Take the 2-minute tour ×
Stack Overflow is a question and answer site for professional and enthusiast programmers. It's 100% free, no registration required.

This question already has an answer here:

I ran Code Analysis on one of my projects, and it gave me two finger wags, namely:

CA1063 Implement IDisposable correctly Provide an overridable implementation of Dispose(bool) on 'UserStore' or mark the type as sealed. A call to Dispose(false) should only clean up native resources. A call to Dispose(true) should clean up both managed and native resources.

...on this line of code:

public class UserStore : IUserStore<User>, IUserPasswordStore<User>,  IUserClaimStore<User>

...and this:

CA1063 Implement IDisposable correctly Modify 'UserStore.Dispose()' so that it calls Dispose(true), then calls GC.SuppressFinalize on the current object instance ('this' or 'Me' in Visual Basic), and then returns.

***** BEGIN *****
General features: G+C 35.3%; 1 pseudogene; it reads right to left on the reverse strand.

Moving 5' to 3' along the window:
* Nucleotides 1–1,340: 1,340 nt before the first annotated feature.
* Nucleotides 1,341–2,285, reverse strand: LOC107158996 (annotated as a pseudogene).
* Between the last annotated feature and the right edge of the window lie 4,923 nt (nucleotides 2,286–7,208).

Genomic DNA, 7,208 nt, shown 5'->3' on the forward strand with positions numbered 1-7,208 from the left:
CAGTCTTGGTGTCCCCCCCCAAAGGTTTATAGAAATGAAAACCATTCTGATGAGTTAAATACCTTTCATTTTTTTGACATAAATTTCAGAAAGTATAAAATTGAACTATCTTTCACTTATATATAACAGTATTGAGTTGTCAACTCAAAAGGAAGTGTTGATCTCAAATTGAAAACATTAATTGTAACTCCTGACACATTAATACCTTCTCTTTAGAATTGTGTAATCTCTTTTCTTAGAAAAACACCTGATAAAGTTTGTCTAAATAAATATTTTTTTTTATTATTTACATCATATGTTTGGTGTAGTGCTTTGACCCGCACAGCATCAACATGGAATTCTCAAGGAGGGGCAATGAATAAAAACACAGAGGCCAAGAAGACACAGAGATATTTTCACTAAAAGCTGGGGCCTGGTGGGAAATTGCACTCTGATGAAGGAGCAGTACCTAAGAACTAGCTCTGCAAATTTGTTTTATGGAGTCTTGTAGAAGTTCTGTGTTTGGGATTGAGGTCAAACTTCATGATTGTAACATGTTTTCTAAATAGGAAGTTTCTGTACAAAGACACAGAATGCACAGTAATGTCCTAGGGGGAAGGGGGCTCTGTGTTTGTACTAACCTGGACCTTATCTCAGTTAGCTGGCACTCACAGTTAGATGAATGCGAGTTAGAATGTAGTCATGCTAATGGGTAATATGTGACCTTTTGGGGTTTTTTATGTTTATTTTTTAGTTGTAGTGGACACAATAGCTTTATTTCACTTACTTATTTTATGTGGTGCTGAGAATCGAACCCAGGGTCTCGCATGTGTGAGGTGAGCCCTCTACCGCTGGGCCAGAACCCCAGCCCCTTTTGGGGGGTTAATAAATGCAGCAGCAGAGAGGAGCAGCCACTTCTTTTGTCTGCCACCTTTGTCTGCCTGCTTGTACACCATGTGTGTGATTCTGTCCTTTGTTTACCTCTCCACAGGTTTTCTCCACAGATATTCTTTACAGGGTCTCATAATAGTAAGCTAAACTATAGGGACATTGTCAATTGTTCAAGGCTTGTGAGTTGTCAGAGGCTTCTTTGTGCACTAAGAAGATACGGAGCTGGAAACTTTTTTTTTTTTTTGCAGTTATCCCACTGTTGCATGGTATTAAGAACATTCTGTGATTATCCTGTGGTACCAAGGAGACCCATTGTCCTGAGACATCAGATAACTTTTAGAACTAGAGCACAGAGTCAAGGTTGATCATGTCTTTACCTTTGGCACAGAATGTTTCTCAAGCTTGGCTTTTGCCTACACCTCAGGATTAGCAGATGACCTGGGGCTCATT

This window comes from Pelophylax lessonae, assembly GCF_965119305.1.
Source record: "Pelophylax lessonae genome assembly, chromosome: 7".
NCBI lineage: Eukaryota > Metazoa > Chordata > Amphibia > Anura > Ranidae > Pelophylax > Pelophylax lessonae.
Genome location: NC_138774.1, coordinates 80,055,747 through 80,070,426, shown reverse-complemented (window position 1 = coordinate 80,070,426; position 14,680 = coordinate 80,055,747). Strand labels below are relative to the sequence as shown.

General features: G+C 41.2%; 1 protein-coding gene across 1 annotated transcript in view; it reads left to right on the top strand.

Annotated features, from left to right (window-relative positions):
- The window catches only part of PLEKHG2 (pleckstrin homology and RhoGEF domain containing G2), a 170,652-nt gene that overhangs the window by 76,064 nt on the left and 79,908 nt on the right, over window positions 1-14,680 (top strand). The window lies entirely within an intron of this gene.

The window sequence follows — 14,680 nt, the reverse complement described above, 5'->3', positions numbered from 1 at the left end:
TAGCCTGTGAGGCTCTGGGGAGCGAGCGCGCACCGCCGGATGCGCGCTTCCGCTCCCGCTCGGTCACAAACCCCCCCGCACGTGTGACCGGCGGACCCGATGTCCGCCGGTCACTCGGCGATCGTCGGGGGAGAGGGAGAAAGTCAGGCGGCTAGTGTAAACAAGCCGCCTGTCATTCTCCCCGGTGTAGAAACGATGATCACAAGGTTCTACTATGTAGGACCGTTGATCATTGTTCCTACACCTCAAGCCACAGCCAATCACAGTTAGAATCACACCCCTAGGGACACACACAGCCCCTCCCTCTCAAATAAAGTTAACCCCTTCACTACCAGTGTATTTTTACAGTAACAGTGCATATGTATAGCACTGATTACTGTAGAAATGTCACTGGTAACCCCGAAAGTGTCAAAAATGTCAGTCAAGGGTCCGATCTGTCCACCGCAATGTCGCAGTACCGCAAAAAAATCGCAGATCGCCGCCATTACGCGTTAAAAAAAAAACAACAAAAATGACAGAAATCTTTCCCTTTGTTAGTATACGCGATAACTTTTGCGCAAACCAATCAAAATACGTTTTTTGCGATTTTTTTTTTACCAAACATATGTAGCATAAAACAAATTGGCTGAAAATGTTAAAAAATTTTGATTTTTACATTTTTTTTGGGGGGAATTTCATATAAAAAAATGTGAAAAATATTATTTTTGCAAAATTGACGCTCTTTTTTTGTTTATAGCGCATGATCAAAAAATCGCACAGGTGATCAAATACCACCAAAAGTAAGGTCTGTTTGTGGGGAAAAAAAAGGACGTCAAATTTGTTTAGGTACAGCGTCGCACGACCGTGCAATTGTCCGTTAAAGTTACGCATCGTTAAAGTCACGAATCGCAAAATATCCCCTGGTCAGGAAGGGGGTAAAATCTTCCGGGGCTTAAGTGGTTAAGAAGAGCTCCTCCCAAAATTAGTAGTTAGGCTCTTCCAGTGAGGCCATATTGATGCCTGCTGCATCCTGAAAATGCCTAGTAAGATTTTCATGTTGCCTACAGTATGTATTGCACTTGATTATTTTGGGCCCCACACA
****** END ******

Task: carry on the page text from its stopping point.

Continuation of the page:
...on my empty Dispose:

public void Dispose()

Can I assassinate two avians with one petrified dirtclod by doing this:

public override void Dispose()

? Is that what it's suggesting?


To answer my question (sort of), apparently not - I figured I'd just add the code and see if the Code Analysis would then feed back the yearned-for "'NRBQ.API.UserStore.Dispose()': no suitable method found to override"

share|improve this question

marked as duplicate by Patrick Hofman, lll, Jim Mischel Jul 9 at 18:53

This question has been asked before and already has an answer. If those answers do not fully address your question, please ask a new question.

stackoverflow.com/questions/2605412/… and there is also documentation on msdn msdn.microsoft.com/en-us/library/ms244737.aspx –  Andreas Jul 9 at 18:10
stackoverflow.com/questions/538060/… my favorite )) –  Rustam Jul 9 at 18:36
@Rustam Me too. –  mclaassen Jul 9 at 18:41